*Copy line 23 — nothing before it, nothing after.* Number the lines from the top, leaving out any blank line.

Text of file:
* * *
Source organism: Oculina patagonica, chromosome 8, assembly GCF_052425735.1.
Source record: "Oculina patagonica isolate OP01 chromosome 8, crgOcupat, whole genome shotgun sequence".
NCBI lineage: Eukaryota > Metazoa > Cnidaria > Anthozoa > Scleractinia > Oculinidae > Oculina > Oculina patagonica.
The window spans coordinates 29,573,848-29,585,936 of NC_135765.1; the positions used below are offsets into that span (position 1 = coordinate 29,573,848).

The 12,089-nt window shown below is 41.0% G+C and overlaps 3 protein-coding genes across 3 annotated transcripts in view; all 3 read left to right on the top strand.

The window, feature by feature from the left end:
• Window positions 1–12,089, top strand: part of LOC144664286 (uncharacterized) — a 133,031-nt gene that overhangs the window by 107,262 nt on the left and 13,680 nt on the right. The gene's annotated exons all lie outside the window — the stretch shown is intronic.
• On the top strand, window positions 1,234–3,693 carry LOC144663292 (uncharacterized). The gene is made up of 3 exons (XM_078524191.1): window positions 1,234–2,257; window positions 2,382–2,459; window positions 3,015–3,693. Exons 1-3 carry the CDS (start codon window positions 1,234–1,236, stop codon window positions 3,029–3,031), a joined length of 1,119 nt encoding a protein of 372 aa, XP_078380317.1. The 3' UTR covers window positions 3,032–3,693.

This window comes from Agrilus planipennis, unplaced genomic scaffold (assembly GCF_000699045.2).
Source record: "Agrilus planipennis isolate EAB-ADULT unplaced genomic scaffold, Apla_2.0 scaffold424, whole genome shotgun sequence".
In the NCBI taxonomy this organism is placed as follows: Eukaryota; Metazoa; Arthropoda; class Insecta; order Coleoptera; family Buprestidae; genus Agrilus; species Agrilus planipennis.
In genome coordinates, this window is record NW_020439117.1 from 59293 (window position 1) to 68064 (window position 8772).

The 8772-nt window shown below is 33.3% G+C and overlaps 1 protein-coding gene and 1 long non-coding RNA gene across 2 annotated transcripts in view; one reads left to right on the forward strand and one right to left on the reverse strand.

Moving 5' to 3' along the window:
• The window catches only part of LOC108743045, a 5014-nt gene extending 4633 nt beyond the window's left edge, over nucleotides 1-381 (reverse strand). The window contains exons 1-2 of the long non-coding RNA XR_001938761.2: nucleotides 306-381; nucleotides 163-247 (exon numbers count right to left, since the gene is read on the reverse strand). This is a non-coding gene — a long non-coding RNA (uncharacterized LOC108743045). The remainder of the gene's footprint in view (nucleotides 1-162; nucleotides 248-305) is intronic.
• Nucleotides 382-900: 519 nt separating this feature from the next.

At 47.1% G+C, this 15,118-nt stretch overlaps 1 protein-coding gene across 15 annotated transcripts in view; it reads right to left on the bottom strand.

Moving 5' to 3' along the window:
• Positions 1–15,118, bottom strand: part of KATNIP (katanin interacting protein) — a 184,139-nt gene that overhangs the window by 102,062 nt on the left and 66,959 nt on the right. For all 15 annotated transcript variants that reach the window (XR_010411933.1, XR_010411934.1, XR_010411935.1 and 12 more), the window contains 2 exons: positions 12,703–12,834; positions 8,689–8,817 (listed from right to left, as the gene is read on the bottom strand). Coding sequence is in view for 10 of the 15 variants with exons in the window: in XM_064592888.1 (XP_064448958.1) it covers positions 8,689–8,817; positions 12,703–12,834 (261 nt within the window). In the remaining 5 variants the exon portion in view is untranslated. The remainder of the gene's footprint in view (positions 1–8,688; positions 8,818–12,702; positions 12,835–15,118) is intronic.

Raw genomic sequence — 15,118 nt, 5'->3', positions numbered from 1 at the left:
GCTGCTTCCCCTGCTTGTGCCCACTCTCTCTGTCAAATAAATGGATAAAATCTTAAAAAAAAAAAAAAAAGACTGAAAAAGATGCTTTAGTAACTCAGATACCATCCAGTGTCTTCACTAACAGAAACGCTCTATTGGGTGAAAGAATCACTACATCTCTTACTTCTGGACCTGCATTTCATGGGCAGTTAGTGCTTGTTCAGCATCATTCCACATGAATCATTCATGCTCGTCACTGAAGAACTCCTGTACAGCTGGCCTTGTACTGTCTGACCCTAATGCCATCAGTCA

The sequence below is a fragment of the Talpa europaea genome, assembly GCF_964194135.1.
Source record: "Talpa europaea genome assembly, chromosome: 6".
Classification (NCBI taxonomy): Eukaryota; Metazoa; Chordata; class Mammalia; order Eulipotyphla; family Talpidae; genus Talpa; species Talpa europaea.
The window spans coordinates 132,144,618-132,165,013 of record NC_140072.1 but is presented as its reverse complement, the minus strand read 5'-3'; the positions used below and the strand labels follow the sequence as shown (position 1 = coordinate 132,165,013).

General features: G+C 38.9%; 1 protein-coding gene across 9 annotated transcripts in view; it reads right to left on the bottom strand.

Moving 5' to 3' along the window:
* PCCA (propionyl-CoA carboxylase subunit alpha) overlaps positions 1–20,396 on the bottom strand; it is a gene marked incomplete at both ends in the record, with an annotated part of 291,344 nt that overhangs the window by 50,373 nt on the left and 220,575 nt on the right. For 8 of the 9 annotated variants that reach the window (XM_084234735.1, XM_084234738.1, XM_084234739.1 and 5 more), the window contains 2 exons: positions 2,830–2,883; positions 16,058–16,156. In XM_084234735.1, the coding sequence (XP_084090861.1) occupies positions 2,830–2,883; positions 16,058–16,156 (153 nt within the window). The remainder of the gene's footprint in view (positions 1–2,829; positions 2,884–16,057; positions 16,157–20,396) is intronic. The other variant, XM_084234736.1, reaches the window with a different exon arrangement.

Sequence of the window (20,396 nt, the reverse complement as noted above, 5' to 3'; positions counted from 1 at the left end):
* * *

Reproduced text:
Source record: "Talpa europaea genome assembly, chromosome: 6".